Superheroes avenge illness

By Shellie Smitley

Special to Jagwire

Superman, the Hulk and some of their caped crusading friends can be spotted at the Children’s Hospital of Georgia, not only visiting sick children, but also working on a top-secret project.

“It is such a wonderful story that we decided to do it,” Superman said. “This year we will be finishing the documentary we have been working on for three years, and the hospital has been really, really cool with it. It’s kind of top-secret right now, but it’s an extremely special story.”

Jamie Wolfe, child life specialist at CHOG, said the documentary is really important, and she thinks it will inspire other superheroes to visit sick children.

Superman said he and the Incredible Hulk started visiting sick children in 2004. He had approached various hospitals with the idea, but the Children’s Hospital of Georgia was the most receptive. Now, the superheroes voluntarily visit CHOG patients on the last Friday of every month, though exceptions are sometimes made for special situations.

The inspiration to visit sick children stemmed from an experience in 1977 when Superman was 5 years old. He was in the hospital for heart surgery and was visited by an unexpected guest.

“I remember seeing Spiderman and just being so excited,” Superman said. “I remember seeing my family excited and happy, but to me, I just knew that I was going to be fine because Spiderman came to visit me.”

The mission of the superheroes is to give the patients and their parents hope.

“It means the world to these kids; it is something that they can look forward to. It brightens their day, and honestly, it is a visit that stays with them almost forever,” Wolfe said. “And the parents love the superheroes almost just as much as the kids. They are so impressed that they came and stopped saving the world for a moment to visit their kids here at the hospital.”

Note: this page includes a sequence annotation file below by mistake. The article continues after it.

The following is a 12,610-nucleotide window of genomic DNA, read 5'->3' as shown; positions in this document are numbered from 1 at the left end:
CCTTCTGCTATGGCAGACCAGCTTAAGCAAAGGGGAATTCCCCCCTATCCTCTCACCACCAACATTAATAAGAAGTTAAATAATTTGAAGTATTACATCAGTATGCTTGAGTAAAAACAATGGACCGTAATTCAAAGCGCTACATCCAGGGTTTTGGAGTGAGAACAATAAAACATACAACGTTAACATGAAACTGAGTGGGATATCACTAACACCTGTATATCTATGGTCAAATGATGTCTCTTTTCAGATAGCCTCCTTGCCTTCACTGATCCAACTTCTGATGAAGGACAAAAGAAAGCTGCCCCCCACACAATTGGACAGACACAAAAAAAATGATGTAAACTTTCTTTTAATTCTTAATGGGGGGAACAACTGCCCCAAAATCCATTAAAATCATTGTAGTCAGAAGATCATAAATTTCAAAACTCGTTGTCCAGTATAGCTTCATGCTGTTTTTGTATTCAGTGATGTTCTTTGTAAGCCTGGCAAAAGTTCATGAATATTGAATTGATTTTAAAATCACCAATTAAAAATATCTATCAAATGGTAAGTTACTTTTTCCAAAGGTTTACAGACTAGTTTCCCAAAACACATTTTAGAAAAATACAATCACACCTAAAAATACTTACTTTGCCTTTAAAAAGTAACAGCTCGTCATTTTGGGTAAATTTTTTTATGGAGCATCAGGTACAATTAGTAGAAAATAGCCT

The Hulk said he visits the children in honor of his mother who passed away in 2003. And he hopes to leave the families and patients with happy memories.

“We all have our different reasons for going,” Superman said.

The Hulk’s task is to avenge anything negative that affects the children.

“We are basically fighting against being bored, being sad, and also any kind of pain you might have,” the Hulk said. “Basically, just get your mind off of anything negative.”

Recently, Superman was surprised by a response from a former CHOG patient. The now-high school student brought capes to the children at the hospital.

“The staff asked her why, and she said, ‘Because seven years ago superheroes visited me and I wanted to pass it on,’” Superman said. “That really touches our hearts.”

Superman believes what he and the other superheroes are doing is a legacy that will be passed on for generations.

“I guess when you do something good, it can last forever,” Superman said.

The documentary is expected to be finished early 2016, and Superman is hoping patrons nation-wide will have the opportunity to view it.

Superman is depicted by Bryan Williams, co-owner of Bryton  Entertainment, and the Hulk is depicted by Jeffery Singleton, an employee of WJBF News Channel 6.

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Jagwire is your source for news and stories from Augusta University. Daily updates highlight the many ways students, faculty, staff, researchers and clinicians "bring their A games" in classrooms and clinics on four campuses in Augusta and locations across the state of Georgia.

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